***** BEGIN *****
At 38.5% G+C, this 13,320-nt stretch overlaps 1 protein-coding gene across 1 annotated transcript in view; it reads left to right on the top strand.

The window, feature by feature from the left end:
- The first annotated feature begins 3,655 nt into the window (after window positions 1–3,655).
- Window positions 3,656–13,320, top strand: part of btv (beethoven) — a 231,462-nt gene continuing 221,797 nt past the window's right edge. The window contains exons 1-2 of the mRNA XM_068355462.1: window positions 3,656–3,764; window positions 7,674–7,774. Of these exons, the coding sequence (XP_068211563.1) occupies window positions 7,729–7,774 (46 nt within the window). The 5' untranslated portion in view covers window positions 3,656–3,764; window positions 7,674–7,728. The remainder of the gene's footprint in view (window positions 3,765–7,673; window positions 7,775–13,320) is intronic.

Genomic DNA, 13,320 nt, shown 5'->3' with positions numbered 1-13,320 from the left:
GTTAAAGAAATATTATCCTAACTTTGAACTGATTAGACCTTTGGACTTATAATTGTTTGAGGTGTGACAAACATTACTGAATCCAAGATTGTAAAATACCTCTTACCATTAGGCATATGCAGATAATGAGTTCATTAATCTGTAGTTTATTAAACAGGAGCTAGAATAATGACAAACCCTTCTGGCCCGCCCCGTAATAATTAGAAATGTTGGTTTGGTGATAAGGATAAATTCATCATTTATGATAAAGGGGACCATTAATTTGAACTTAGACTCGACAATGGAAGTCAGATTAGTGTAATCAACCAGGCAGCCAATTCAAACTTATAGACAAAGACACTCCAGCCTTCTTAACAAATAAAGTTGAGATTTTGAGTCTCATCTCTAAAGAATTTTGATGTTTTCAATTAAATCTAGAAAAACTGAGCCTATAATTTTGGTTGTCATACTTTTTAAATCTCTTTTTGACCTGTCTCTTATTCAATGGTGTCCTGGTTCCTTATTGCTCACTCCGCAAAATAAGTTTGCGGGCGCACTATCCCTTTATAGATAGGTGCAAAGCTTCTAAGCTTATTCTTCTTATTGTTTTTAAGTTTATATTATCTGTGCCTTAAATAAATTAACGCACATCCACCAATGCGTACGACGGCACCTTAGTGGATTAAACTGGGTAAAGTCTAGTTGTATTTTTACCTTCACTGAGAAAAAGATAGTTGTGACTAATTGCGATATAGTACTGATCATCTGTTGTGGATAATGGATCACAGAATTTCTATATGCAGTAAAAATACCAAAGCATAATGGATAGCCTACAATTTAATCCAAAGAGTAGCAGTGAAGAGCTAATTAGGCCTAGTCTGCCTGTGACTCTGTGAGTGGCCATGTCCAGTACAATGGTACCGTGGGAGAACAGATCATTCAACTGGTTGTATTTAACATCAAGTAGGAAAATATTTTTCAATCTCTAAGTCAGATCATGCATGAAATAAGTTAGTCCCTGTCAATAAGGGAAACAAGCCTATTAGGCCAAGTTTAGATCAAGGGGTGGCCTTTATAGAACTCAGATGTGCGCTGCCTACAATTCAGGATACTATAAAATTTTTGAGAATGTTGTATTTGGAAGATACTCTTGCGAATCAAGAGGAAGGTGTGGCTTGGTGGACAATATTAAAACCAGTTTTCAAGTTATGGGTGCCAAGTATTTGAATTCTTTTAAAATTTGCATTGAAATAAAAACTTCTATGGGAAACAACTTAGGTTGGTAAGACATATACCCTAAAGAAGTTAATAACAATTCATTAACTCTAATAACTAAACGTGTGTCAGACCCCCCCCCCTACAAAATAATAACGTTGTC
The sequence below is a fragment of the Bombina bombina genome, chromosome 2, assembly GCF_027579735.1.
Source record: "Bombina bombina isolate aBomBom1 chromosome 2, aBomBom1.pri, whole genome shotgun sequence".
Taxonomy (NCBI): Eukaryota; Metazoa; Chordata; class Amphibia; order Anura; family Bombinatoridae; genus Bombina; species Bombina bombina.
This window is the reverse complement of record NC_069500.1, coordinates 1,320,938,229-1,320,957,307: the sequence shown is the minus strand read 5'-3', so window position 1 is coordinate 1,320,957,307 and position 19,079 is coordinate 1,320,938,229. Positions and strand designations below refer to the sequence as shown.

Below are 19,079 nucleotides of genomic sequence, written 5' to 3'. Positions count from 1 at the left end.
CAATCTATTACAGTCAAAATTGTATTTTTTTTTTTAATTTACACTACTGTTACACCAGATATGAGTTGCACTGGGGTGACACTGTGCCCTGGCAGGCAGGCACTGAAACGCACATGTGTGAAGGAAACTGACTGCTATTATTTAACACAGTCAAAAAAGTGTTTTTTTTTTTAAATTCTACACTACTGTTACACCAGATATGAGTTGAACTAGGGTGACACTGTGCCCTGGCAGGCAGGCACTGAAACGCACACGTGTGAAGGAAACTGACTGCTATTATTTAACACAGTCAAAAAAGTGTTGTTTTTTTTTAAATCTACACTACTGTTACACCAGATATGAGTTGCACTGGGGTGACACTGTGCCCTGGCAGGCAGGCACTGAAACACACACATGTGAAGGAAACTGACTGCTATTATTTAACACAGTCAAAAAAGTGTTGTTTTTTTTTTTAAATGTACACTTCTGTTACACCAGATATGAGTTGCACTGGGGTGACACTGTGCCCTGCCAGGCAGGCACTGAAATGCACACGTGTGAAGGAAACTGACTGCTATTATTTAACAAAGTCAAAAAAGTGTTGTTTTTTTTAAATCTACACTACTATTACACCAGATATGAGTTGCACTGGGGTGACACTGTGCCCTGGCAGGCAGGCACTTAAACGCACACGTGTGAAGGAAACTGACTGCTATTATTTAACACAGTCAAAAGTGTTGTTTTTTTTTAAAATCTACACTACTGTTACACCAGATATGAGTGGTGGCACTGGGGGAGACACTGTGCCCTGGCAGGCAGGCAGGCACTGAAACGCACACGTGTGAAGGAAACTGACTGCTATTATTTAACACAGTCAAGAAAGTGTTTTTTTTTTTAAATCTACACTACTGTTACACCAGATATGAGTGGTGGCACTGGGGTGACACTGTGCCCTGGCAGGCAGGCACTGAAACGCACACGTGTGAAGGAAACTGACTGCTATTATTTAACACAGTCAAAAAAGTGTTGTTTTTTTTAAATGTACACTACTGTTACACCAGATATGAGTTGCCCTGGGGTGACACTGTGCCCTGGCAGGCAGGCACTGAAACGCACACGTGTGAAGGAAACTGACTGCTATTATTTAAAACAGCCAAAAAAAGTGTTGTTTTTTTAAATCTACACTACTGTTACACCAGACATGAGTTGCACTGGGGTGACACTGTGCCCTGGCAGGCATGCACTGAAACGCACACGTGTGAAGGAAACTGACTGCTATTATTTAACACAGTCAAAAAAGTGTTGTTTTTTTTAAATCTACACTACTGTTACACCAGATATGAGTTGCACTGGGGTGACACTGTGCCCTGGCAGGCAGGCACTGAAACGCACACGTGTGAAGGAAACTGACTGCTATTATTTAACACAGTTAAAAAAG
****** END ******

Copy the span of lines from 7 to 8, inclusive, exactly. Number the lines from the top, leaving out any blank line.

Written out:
The sequence below is a fragment of the Bombina bombina genome, chromosome 2, assembly GCF_027579735.1.
Source record: "Bombina bombina isolate aBomBom1 chromosome 2, aBomBom1.pri, whole genome shotgun sequence".